A woman working on a computer looking relaxed

3 Ways to Be More Adaptable in a Changing Nonprofit Landscape

In the inaugural edition of Moving Forward, our brand-new newsletter for nonprofit professionals, Michelle Nunn, President and CEO of CARE USA, notes that change is constant in the nonprofit world, making adaptability a critical skill. “Making sure we are flexible and open-minded,” she explains, “will help us to better respond to the challenges of tomorrow on the frontlines, led by the communities we serve.”

Being adaptable isn’t just about dealing with changing and challenging circumstances—it’s about evolving and growing as a result of them. That’s not to say these situations can’t be stressful and uncomfortable. But by reframing how you look at them, you can retrain your body and mind to be more adaptable when they occur. 

Here are three strategies you can adopt to be more open, flexible, and ultimately better prepared to respond when the ground shifts beneath your feet.

1. Understand your relationship with stress—and how to direct it

Stress doesn’t exist within a bubble. When circumstances change, the stress you feel isn’t just the result of the new situation—it’s the product of all the demands on your plate, your capacity to handle them, and how you perceive the balance between the two. The unfamiliar circumstances have likely created additional demands, throwing the ratio off and triggering a stress reaction that makes it harder to adapt to the change. 

When this happens, make a conscious effort to pause and review the situation. The stress reaction is natural—it’s your body’s way of trying to help you respond rapidly to challenging situations—but if it persists, it will hurt both your ability to adapt and your overall well-being. By giving yourself the space to breathe and assess each stressful situation through an analytic lens, you’ll find it easier to pinpoint specific actions that will help you direct your stress effectively to navigate the situation.

2. Treat resting like an organizational priority 

When you’re busy and things are changing fast, your first instinct might be to power through periods of tiredness, burnout, and even sickness. But as the saying goes, you have to care for yourself before you care for others. If you deprioritize your own physical, mental, and emotional well-being, even in the name of vital work for the communities you serve, your personal productivity and performance—and the health of your organization as a whole—will suffer in the long run.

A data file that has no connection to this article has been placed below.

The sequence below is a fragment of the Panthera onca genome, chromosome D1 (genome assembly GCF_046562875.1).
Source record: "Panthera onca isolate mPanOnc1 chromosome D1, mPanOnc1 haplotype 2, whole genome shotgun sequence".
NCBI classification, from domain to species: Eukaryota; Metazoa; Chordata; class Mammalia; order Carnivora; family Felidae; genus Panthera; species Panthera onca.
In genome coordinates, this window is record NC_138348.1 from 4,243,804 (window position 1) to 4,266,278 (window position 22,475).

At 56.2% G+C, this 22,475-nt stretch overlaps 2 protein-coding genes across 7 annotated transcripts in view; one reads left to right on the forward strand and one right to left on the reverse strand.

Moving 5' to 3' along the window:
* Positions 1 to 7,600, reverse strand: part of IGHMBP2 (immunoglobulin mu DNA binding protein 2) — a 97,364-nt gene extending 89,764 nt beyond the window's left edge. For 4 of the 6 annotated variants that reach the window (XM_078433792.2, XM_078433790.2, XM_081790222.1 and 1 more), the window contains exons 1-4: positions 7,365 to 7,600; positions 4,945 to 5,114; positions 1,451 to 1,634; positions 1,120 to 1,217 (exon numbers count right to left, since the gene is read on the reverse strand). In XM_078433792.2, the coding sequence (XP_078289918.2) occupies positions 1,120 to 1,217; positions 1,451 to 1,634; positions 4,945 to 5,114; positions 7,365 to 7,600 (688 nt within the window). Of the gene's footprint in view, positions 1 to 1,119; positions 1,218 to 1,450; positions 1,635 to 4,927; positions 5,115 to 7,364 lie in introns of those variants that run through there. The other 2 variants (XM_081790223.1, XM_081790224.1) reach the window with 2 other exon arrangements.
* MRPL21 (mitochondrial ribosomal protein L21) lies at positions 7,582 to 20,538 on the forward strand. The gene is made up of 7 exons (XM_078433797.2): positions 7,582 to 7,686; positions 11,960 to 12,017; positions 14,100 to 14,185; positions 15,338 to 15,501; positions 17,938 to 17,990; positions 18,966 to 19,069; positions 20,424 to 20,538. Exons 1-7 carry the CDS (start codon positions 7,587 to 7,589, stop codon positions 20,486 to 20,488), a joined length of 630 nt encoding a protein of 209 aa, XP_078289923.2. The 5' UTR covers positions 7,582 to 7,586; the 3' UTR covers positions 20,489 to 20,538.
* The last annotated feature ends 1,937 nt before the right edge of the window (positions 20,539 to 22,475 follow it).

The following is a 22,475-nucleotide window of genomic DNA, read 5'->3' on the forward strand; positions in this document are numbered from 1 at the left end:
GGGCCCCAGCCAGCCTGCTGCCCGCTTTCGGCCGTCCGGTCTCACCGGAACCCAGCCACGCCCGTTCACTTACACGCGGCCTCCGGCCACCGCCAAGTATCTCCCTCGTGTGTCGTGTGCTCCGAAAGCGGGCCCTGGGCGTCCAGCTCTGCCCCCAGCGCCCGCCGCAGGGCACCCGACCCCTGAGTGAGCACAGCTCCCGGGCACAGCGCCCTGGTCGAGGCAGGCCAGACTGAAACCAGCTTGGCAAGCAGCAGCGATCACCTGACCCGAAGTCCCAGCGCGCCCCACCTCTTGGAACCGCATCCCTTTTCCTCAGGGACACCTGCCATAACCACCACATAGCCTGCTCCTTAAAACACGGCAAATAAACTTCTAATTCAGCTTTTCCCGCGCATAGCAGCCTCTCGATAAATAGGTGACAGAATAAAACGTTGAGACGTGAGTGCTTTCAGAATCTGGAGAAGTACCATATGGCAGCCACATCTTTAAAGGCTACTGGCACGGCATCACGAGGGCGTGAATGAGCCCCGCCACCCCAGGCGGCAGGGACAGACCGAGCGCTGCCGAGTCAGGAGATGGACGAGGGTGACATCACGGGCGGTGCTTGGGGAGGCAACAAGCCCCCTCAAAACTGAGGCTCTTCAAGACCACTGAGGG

Taking breaks, getting enough high-quality sleep, and eating at regular intervals are all activities that should be treated like the organizational priorities they are—because if you don’t do them, you’ll struggle to respond quickly and appropriately in challenging new circumstances. Think of resting and recharging as skills you need to master to bring your best self to work and practice them every day, both individually and within your wider team.

3. Spread positivity at every opportunity

Nonprofit work is all about doing good in the world. But depending on your mission, you may be surrounded by upsetting stories every day. It can be emotionally exhausting, no matter how compassionate you are. That’s why it’s so important for every member of a nonprofit team to recognize the role they play in bringing positive energy into shared spaces (even virtual ones). 

You’re allowed to feel stressed, upset, and anxious. But by committing to spreading kindness, gratitude, and love whenever you have the energy, you can uplift others on the team when they’re feeling down—and feel confident that they’ll play the same role for you. In doing so, you’ll keep the energy in your team positive, making it easier for everyone to see the possibilities for growth when difficult circumstances arise. 

More adaptable, more resilient, more prepared

Nonprofit work is rarely the same from one week to the next. New situations and challenges are always arising, and that can be both motivating and nerve-wracking. By managing stress effectively, prioritizing self-care, and focusing on the positives in every situation, you can rapidly pivot when circumstances change—and ensure your organization is equipped to handle anything. 

For more insights into how the nonprofit landscape is shifting, read Michelle Nunn’s interview in Moving Forward. Be sure to share your thoughts and subscribe! 

This post was inspired by the LinkedIn Learning Blog article “3 Ways to Be More Adaptable During Difficult Times,” authored by Heidi Hanna.

Moving Forward, a newsletter for nonprofit professionals